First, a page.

While at Uganda Martyrs' Secondary School Namugongo, Muyingo met Rosemary Namayanja, whom he married in 1992. They have six children. She is the Director at Seeta High Schools, in Seeta, Mukono District. The Muyingo family own Seeta High Schools. They are now three in total with a total of approximately 4,500 students all combined. They have also opened up two primary sections under the name Seeta Junior School and also have a Kindergarten wing with two branches. Away from school administration matters, Muyingo is popularly referred to as ‘Musajja wa Kabaka’ (Kabaka’s right-hand man). In the past, he served in the Buganda Government, as Minister of Education and was twice voted the best performing minister. His real name is Miyingo, but it was wrongly registered as Muyingo back in his early school days. Miyingo means a log used to lock an entrance to a kraal.[4] [5][10]

See also[edit]


  1. ^ Uganda State House (6 June 2016). "Uganda's New Cabinet As At 6 June 2016". Retrieved 6 June 2016. 
  2. ^ Uganda State House (1 March 2015). "Full Cabinet List As At 1 March 2015" (PDF). Daily Monitor (Kampala). Retrieved 1 April 2015.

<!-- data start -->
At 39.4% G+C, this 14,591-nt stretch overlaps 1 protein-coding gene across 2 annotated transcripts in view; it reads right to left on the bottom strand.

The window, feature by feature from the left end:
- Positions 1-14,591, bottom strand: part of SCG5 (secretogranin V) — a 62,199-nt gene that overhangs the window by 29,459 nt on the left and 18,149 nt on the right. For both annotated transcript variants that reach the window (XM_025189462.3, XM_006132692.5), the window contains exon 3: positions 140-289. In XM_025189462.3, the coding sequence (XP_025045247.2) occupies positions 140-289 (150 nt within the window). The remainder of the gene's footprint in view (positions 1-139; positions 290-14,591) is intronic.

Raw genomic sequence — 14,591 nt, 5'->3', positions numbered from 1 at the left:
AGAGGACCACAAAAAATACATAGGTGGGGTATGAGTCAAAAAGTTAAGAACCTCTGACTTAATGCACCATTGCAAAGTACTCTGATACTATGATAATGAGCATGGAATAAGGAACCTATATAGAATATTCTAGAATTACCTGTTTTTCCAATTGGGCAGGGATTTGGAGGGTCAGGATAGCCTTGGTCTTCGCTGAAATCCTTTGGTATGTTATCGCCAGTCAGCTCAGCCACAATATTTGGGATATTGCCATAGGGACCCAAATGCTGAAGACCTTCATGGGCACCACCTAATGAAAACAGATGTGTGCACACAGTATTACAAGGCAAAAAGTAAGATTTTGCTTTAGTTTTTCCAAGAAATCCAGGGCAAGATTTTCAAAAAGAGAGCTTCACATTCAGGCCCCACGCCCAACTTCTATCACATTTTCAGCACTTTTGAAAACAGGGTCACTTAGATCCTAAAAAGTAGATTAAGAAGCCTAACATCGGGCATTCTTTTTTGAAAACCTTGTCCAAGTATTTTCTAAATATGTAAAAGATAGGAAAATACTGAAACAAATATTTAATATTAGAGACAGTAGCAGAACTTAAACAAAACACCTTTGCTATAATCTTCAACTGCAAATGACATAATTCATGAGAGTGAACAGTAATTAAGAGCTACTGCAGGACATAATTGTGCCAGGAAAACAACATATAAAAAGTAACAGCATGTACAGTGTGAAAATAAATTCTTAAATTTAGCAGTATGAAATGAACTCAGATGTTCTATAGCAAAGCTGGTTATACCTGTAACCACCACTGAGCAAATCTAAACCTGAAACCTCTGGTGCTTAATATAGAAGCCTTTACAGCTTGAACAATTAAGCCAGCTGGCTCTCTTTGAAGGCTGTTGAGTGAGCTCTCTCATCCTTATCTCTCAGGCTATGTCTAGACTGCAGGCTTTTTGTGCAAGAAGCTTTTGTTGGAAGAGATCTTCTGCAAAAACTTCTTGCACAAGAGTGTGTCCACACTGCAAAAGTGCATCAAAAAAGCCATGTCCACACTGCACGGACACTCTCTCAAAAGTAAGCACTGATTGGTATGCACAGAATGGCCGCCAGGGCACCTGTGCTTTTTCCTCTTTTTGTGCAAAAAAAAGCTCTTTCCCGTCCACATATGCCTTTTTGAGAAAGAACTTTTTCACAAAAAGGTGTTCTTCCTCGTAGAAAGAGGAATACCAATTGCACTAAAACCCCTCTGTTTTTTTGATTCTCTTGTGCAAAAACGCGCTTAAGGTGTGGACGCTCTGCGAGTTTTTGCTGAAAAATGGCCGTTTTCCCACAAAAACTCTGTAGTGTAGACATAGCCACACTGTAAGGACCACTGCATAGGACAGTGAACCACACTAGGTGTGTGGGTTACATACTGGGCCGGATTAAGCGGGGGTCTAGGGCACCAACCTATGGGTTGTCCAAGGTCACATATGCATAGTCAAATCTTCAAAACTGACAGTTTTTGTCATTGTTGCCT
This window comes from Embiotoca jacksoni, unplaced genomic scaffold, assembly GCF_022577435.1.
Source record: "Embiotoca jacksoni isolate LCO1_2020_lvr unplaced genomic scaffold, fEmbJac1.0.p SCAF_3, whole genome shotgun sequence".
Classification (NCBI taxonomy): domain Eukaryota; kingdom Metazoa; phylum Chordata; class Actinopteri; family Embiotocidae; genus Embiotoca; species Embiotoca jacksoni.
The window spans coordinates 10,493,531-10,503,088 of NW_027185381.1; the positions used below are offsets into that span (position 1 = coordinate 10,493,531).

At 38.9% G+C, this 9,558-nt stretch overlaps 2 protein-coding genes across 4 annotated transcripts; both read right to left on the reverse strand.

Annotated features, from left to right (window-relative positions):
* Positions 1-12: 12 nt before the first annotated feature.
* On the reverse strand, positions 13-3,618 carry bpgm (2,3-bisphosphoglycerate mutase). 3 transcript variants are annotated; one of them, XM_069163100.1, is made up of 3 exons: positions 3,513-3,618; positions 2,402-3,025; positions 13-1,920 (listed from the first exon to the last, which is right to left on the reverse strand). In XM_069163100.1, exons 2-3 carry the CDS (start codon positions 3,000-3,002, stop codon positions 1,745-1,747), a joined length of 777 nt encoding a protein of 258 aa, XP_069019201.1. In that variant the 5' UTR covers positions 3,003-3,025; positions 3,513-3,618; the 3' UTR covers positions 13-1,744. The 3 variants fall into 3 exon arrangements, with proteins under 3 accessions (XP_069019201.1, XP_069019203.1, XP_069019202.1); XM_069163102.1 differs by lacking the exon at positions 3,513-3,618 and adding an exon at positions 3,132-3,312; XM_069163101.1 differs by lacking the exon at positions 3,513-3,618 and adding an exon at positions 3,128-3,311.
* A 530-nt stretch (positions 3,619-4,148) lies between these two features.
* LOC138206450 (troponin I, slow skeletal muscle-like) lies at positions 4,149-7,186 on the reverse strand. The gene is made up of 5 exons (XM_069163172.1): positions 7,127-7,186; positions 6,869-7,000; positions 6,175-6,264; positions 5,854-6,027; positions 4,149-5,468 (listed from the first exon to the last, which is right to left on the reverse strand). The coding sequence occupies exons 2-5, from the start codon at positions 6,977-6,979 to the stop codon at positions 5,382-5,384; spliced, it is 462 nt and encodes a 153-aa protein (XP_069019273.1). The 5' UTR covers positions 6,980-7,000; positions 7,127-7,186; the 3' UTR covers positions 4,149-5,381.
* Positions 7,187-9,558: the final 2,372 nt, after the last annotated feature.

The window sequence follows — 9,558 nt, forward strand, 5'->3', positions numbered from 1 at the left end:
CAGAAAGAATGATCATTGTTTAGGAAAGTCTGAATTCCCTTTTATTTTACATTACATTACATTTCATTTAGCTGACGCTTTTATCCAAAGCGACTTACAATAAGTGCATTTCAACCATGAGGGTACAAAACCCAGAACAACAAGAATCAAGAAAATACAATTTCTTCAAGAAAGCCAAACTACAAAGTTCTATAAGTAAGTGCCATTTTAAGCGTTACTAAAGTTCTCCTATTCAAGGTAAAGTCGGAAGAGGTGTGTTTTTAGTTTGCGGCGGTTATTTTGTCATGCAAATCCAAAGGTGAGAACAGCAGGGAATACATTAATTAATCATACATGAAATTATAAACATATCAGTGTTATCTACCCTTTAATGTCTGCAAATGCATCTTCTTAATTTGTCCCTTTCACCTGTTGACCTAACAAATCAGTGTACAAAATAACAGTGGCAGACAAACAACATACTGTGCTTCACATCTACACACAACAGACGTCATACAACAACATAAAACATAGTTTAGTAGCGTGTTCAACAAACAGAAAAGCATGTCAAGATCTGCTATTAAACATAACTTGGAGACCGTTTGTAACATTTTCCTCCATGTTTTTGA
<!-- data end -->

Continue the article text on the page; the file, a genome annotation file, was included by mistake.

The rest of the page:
3. ^ Uganda State House (27 May 2011). "Comprehensive List of New Cabinet Appointments & Dropped Ministers". Retrieved 15 February 2015. 
  4. ^ a b c d POU (2011). "Profile of Muyingo John Chrysestom, Member of Parliament for Bamunanika County, Luweero District". Parliament of Uganda (POU). Retrieved 15 February 2015. 
  5. ^ a b c JCMF (2013). "Biography of John C. Muyingo PhD". John Chrysostom Muyingo Foundation (JCMF). Retrieved 15 February 2015. 
  6. ^ Nabusoba, Irene (8 January 2006). "New Salary Scheme To Tackle Teachers' Woes". New Vision (Kampala). Retrieved 15 February 2015. 
  7. ^ Kiwanuka, Frederick (25 November 2010). "Former Buganda Education Minister Eyes Bamunanika". New Vision (Kampala). Retrieved 15 February 2015. 
  8. ^ Mukasa, Henry (28 May 2011). "Museveni Names New Cabinet". New Vision. Kampala. Retrieved 15 February 2015. 
  9. ^ Uganda State House (6 June 2016). "Museveni's new cabinet list At 6 June 2016" (PDF). Daily Monitor. Kampala. Retrieved 6 June 2016. 
  10. ^ Businge, Conan (31 May 2011). "Muyingo's Rise From Teacher To Minister". New Vision (Kampala). Retrieved 15 February 2015. 

External links[edit]